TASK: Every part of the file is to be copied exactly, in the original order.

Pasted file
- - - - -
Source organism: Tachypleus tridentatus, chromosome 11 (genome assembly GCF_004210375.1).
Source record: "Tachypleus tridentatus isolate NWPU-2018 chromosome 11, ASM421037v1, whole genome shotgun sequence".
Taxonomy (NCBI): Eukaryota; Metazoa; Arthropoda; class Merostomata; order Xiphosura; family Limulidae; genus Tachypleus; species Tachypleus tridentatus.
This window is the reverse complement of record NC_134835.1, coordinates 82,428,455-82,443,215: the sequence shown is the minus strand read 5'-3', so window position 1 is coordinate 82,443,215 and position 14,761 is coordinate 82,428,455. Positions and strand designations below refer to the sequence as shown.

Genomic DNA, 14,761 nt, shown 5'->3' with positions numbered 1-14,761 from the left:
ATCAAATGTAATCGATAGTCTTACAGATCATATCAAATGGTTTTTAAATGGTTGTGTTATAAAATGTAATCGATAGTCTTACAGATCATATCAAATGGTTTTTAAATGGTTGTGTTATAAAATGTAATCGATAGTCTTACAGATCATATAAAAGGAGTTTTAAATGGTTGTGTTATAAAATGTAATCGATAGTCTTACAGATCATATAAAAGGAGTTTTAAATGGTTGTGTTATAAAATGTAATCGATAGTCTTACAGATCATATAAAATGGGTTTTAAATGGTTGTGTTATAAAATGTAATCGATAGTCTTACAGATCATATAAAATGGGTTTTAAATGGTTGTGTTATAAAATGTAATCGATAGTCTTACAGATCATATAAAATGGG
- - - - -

Source organism: Tachypleus tridentatus, chromosome 11 (genome assembly GCF_004210375.1).
Source record: "Tachypleus tridentatus isolate NWPU-2018 chromosome 11, ASM421037v1, whole genome shotgun sequence".
Taxonomy (NCBI): Eukaryota; Metazoa; Arthropoda; class Merostomata; order Xiphosura; family Limulidae; genus Tachypleus; species Tachypleus tridentatus.
This window is the reverse complement of record NC_134835.1, coordinates 82,428,455-82,443,215: the sequence shown is the minus strand read 5'-3', so window position 1 is coordinate 82,443,215 and position 14,761 is coordinate 82,428,455. Positions and strand designations below refer to the sequence as shown.

Genomic DNA, 14,761 nt, shown 5'->3' with positions numbered 1-14,761 from the left:
ATCAAATGTAATCGATAGTCTTACAGATCATATCAAATGGTTTTTAAATGGTTGTGTTATAAAATGTAATCGATAGTCTTACAGATCATATCAAATGGTTTTTAAATGGTTGTGTTATAAAATGTAATCGATAGTCTTACAGATCATATAAAAGGAGTTTTAAATGGTTGTGTTATAAAATGTAATCGATAGTCTTACAGATCATATAAAAGGAGTTTTAAATGGTTGTGTTATAAAATGTAATCGATAGTCTTACAGATCATATAAAATGGGTTTTAAATGGTTGTGTTATAAAATGTAATCGATAGTCTTACAGATCATATAAAATGGGTTTTAAATGGTTGTGTTATAAAATGTAATCGATAGTCTTACAGATCATATAAAATGGG